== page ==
Faculté des sciences

Language and syntactic impairment following stroke in late bilingual aphasics

Tschirren, Muriel ; Laganaro, Marina ; Michel, Patrik ; Martory, Marie-Dominique ; Di Pietro, Marie ; Abutalebi, Jubin ; Annoni, Jean-Marie

In: Brain and Language, 2011, vol. 119, no. 3, p. 238-242

Purpose :Bilingual aphasia generally affects both languages. However, the age of acquisition of the second language (L2) seems to play a role in the anatomo-functional correlation of the syntactical/grammatical processes, thus potentially influencing the L2 syntactic impairment following a stroke. The present study aims to analyze the influence of late age of acquisition of the L2 on syntactic... Plus

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    Summary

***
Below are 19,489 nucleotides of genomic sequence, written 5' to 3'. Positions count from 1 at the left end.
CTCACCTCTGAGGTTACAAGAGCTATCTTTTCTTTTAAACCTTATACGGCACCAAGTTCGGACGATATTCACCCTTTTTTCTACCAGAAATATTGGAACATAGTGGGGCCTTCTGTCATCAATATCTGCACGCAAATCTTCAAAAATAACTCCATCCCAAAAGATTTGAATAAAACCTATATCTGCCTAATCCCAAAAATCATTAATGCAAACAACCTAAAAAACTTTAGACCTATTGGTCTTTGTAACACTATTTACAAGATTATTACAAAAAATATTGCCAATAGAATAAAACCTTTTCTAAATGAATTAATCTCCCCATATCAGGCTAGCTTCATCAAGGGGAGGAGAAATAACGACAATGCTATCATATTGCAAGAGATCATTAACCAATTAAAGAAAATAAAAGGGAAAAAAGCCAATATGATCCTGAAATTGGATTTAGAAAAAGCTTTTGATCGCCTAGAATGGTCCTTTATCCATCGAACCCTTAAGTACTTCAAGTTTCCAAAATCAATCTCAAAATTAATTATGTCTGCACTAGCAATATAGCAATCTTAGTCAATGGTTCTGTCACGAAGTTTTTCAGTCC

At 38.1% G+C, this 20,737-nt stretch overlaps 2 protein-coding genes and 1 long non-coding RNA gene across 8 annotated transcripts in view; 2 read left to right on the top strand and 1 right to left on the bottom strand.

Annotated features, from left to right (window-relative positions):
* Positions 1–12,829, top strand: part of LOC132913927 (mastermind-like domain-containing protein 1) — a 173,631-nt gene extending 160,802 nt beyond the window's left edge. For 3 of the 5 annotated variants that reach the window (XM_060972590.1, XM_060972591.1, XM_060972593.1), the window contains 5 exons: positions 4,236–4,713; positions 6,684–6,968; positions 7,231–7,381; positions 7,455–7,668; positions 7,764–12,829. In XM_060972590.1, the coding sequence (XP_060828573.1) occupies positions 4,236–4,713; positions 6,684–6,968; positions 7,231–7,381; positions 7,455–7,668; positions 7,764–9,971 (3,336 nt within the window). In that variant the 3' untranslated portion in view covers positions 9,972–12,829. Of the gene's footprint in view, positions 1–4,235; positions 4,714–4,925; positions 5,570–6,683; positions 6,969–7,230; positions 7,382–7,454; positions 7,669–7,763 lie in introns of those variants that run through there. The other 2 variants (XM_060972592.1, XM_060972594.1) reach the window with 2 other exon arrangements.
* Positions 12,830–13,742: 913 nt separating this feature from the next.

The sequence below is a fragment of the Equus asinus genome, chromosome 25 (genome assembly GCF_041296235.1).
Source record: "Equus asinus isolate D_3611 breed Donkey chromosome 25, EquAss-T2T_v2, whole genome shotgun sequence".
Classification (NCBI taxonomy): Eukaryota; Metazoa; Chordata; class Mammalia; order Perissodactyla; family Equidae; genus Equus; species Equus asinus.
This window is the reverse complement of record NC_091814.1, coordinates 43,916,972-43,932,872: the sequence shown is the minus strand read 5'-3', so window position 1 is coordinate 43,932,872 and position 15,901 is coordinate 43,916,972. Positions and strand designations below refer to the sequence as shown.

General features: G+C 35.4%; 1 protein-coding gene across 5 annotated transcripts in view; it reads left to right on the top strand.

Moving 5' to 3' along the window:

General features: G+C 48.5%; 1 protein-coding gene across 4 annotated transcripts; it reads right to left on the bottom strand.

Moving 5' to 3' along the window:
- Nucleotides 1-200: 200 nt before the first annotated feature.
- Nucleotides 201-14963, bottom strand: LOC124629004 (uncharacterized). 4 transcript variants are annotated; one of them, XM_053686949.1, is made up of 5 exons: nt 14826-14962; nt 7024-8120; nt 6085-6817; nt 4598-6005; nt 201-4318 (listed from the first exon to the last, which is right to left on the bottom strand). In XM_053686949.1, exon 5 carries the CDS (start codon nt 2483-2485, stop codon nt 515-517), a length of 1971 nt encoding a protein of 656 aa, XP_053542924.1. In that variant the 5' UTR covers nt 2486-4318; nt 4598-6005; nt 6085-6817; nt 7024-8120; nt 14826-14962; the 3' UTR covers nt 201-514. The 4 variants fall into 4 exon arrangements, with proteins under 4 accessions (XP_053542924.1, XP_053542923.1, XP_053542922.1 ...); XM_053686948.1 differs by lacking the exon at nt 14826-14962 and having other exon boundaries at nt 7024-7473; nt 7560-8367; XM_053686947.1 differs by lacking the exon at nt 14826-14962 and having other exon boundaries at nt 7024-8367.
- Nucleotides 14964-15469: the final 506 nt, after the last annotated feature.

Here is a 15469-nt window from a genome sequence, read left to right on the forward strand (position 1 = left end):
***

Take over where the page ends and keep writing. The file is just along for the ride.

Purpose :Bilingual aphasia generally affects both languages. However, the age of acquisition of the second language (L2) seems to play a role in the anatomo-functional correlation of the syntactical/grammatical processes, thus potentially influencing the L2 syntactic impairment following a stroke. The present study aims to analyze the influence of late age of acquisition of the L2 on syntactic impairment in bilingual aphasic patients.Methods: Twelve late bilingual participants (speaking French as L2 and either English, German, Italian or Spanish as L1) with stroke-induced aphasia participated in the study. The MAST or BAT aphasia batteries were used to evaluate overall aphasia score. An auditory syntactic judgement task was developed and used to test participants syntactic performance.Results: The overall aphasia scores did not differ between L1 and L2. In a multiple case analysis, only one patient had lower scores in L2. However, four patients presented significantly lower performances in syntactic processing in the late L2 than in their native language (L1). In these four patients the infarct was localized, either exclusively or at least partially, in the pre-rolandic region.Conclusion: This pilot study suggests that, in late bilingual aphasics, syntactic judgment abilities may be more severely impaired in L2, and that this syntactic deficit is most likely to occur following anterior lesions.